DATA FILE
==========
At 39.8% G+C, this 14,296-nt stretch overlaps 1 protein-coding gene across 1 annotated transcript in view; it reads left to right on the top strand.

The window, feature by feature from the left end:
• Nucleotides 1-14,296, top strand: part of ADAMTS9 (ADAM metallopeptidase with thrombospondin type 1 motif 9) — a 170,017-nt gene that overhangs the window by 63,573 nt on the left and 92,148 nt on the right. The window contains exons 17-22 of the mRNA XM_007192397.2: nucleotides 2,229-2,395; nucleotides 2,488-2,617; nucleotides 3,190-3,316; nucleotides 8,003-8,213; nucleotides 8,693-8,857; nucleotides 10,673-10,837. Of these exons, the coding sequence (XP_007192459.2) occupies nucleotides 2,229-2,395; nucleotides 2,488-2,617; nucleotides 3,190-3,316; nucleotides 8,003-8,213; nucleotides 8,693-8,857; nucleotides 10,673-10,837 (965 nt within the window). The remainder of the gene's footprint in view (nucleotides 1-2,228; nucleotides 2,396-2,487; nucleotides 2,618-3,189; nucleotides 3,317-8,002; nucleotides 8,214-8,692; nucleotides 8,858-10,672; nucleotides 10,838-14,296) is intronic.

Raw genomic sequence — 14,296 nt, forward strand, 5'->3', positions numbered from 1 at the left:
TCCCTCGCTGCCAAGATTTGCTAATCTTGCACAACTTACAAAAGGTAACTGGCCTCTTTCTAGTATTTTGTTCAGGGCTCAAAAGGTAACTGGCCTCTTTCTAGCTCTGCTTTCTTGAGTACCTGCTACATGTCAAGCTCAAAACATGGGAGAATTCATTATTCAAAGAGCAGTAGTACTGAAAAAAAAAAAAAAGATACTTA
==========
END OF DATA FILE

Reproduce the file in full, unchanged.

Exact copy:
At 39.8% G+C, this 14,296-nt stretch overlaps 1 protein-coding gene across 1 annotated transcript in view; it reads left to right on the top strand.

The window, feature by feature from the left end:
• Nucleotides 1-14,296, top strand: part of ADAMTS9 (ADAM metallopeptidase with thrombospondin type 1 motif 9) — a 170,017-nt gene that overhangs the window by 63,573 nt on the left and 92,148 nt on the right. The window contains exons 17-22 of the mRNA XM_007192397.2: nucleotides 2,229-2,395; nucleotides 2,488-2,617; nucleotides 3,190-3,316; nucleotides 8,003-8,213; nucleotides 8,693-8,857; nucleotides 10,673-10,837. Of these exons, the coding sequence (XP_007192459.2) occupies nucleotides 2,229-2,395; nucleotides 2,488-2,617; nucleotides 3,190-3,316; nucleotides 8,003-8,213; nucleotides 8,693-8,857; nucleotides 10,673-10,837 (965 nt within the window). The remainder of the gene's footprint in view (nucleotides 1-2,228; nucleotides 2,396-2,487; nucleotides 2,618-3,189; nucleotides 3,317-8,002; nucleotides 8,214-8,692; nucleotides 8,858-10,672; nucleotides 10,838-14,296) is intronic.

Raw genomic sequence — 14,296 nt, forward strand, 5'->3', positions numbered from 1 at the left:
TCCCTCGCTGCCAAGATTTGCTAATCTTGCACAACTTACAAAAGGTAACTGGCCTCTTTCTAGTATTTTGTTCAGGGCTCAAAAGGTAACTGGCCTCTTTCTAGCTCTGCTTTCTTGAGTACCTGCTACATGTCAAGCTCAAAACATGGGAGAATTCATTATTCAAAGAGCAGTAGTACTGAAAAAAAAAAAAAAGATACTTA